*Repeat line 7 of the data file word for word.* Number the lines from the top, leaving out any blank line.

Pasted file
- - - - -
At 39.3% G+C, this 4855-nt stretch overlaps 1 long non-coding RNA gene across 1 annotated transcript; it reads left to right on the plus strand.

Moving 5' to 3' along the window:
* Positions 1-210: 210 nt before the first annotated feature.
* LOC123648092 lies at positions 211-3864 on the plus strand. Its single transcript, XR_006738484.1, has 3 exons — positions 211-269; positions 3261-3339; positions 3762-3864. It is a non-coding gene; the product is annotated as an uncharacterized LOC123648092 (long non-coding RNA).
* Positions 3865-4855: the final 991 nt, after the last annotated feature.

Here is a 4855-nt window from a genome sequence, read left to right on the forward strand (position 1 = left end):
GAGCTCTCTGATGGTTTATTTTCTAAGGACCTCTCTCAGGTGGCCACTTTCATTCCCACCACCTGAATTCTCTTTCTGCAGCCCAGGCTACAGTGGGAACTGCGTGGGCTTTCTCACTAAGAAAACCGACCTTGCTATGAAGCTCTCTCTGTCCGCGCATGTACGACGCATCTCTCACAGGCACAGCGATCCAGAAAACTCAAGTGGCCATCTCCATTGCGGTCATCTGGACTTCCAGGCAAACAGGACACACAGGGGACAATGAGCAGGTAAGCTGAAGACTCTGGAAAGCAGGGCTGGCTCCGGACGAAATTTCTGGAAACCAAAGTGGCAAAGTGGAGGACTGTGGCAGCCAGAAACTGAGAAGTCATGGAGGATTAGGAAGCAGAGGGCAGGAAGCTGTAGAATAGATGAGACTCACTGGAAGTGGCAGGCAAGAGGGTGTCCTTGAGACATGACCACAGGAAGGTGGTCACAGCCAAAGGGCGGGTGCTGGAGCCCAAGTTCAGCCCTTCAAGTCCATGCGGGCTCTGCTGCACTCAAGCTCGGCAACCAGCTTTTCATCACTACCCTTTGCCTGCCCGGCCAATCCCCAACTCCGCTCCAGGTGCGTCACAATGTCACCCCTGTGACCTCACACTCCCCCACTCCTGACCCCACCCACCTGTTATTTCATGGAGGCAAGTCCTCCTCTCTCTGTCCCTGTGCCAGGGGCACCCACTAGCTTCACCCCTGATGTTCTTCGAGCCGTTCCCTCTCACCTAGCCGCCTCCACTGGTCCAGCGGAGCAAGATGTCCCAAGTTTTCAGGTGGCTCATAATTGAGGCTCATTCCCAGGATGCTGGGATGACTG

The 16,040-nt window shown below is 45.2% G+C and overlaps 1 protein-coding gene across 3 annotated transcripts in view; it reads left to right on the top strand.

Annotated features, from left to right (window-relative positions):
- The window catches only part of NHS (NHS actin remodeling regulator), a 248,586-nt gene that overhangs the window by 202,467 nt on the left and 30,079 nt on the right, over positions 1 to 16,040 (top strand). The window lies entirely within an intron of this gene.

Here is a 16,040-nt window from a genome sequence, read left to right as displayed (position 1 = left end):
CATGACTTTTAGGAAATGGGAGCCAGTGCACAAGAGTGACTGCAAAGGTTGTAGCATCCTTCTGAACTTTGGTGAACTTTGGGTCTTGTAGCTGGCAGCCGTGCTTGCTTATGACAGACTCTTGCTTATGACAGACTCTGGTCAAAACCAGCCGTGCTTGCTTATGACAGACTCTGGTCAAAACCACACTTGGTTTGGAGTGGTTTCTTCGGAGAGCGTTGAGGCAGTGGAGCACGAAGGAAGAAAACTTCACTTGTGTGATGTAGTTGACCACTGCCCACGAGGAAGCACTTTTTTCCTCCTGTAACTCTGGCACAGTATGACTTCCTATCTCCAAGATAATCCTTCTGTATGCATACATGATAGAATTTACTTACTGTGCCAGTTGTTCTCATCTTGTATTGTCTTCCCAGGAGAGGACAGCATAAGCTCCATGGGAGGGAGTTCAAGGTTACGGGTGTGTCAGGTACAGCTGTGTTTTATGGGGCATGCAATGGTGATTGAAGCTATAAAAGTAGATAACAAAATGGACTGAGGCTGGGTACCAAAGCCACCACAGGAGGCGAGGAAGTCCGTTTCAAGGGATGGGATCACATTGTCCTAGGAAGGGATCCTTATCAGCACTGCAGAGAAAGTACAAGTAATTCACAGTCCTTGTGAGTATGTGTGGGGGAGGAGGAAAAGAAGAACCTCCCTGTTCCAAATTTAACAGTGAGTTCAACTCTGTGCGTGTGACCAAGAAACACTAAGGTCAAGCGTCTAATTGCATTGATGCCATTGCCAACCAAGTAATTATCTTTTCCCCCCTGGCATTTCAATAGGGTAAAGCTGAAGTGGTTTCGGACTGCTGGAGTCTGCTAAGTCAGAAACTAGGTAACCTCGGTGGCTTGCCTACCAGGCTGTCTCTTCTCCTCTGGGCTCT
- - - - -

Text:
GAGCTCTCTGATGGTTTATTTTCTAAGGACCTCTCTCAGGTGGCCACTTTCATTCCCACCACCTGAATTCTCTTTCTGCAGCCCAGGCTACAGTGGGAACTGCGTGGGCTTTCTCACTAAGAAAACCGACCTTGCTATGAAGCTCTCTCTGTCCGCGCATGTACGACGCATCTCTCACAGGCACAGCGATCCAGAAAACTCAAGTGGCCATCTCCATTGCGGTCATCTGGACTTCCAGGCAAACAGGACACACAGGGGACAATGAGCAGGTAAGCTGAAGACTCTGGAAAGCAGGGCTGGCTCCGGACGAAATTTCTGGAAACCAAAGTGGCAAAGTGGAGGACTGTGGCAGCCAGAAACTGAGAAGTCATGGAGGATTAGGAAGCAGAGGGCAGGAAGCTGTAGAATAGATGAGACTCACTGGAAGTGGCAGGCAAGAGGGTGTCCTTGAGACATGACCACAGGAAGGTGGTCACAGCCAAAGGGCGGGTGCTGGAGCCCAAGTTCAGCCCTTCAAGTCCATGCGGGCTCTGCTGCACTCAAGCTCGGCAACCAGCTTTTCATCACTACCCTTTGCCTGCCCGGCCAATCCCCAACTCCGCTCCAGGTGCGTCACAATGTCACCCCTGTGACCTCACACTCCCCCACTCCTGACCCCACCCACCTGTTATTTCATGGAGGCAAGTCCTCCTCTCTCTGTCCCTGTGCCAGGGGCACCCACTAGCTTCACCCCTGATGTTCTTCGAGCCGTTCCCTCTCACCTAGCCGCCTCCACTGGTCCAGCGGAGCAAGATGTCCCAAGTTTTCAGGTGGCTCATAATTGAGGCTCATTCCCAGGATGCTGGGATGACTG